4. The Phanariote Rule

These offices very presently fell to the lot of the Phanariotes (Greek merchants and bankers inhabiting the quarter of Phanar), who had in some way or another assisted the princes to their thrones, these being now practically put up to auction in Constantinople. As a natural consequence of such a state of affairs the thoughts of the Rumanian princes turned to Russia as a possible supporter against Ottoman oppression. A formal alliance was entered into in 1711 with Tsar Peter the Great, but a joint military action against the Turks failed, the Tsar returned to Russia, and the Porte threatened to transform Moldavia, in order to secure her against incipient Russian influence, into a Turkish province with a pasha as administrator. The nobles were preparing to leave the country, and the people to retire into the mountains, as their ancestors had done in times of danger. It is not to be wondered at that, under the menace of losing their autonomy, the Rumanians 'welcomed the nomination of the dragoman of the Porte, Nicholas Mavrocordato, though he was a Greek. The people greeted with joy the accession of the first Phanariote to the throne of the principality of Moldavia'[1] (1711).

[Footnote 1: Xenopol, op. cit., ii. 138]

Knowledge of foreign languages had enabled the Phanariotes to obtain important diplomatic positions at Constantinople, and they ended by acquiring the thrones of the Rumanian principalities as a recompense for their services. But they had to pay for it, and to make matters more profitable the Turks devised the ingenious method of transferring the princes from one province to another, each transference being considered as a new nomination. From 1730 to 1741 the two reigning princes interchanged thrones in this way three times. They acquired the throne by gold, and they could only keep it by gold. All depended upon how much they wore able to squeeze out of the country. The princes soon became past masters in the art of spoliation. They put taxes upon chimneys, and the starving peasants pulled their cottages down and went to live in mountain caves; they taxed the animals, and the peasants preferred to kill the few beasts they possessed. But this often proved no remedy, for we are told that the Prince Constantin Mavrocordato, having prescribed a tax on domestic animals at a time when an epidemic had broken out amongst them, ordered the tax to be levied on the carcasses. 'The Administrative regime during the Phanariote period was, in general, little else than organized brigandage,' says Xenopol[1]. In fact the Phanariote rule was instinct with corruption, luxury, and intrigue. Though individually some of them may not deserve blame, yet considering what the Phanariotes took out of the country, what they introduced into it, and to what extent they prevented its development, their era was the most calamitous in Rumanian history.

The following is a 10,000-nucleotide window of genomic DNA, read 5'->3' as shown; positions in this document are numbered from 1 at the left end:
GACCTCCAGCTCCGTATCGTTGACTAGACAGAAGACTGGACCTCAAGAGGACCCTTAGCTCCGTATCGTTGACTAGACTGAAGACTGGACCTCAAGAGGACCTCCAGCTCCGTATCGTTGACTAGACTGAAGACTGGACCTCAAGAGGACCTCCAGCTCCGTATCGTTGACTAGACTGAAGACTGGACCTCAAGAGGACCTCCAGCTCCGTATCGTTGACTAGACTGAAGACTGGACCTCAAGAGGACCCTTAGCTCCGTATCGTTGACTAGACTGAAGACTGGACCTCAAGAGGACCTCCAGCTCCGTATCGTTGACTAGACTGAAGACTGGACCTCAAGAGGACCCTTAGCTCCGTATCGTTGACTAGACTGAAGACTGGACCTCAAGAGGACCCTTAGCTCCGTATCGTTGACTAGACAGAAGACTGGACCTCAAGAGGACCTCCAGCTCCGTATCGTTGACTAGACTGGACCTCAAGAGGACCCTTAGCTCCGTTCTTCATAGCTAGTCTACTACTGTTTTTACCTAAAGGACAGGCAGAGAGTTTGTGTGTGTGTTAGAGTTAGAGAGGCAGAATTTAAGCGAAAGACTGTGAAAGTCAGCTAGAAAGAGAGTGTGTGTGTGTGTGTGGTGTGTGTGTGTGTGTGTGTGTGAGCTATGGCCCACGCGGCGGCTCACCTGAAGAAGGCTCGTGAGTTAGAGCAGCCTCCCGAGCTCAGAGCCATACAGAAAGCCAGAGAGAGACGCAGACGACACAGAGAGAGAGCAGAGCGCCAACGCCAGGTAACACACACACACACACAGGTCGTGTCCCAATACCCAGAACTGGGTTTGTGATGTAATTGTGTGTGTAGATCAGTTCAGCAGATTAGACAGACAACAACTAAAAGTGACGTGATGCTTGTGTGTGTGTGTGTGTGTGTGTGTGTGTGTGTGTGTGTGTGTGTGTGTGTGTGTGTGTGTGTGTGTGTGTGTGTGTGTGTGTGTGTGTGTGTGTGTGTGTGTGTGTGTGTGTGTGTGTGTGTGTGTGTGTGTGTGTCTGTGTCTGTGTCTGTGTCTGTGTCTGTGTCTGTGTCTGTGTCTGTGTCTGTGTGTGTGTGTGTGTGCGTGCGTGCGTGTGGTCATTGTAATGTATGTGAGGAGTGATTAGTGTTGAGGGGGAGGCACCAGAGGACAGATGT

[Footnote 1: Ibid, op. cit., ii. 308]

The war of 1768 between Russia and Turkey gave the former power a vague protectorate over the Rumanian provinces (Treaty of Kutchuk Kainardji). In 1774 Austria acquired from the Turks, by false promises, the northern part of Moldavia, the pleasant land of Bucovina. During the new conflict between Turkey and Russia, the Russian armies occupied and battened upon the Rumanian provinces for six years. Though they had again to abandon their intention of making the Danube the southern boundary of their empire - to which Napoleon had agreed by the secret treaty with Tsar Alexander (Erfurt, September 27, 1808) - they obtained from Turkey the cession of Bessarabia (Treaty of Bucarest, May 28, 1812), together with that part of Moldavia lying between the Dnjester and the Pruth, the Russians afterwards giving to the whole region the name of Bessarabia.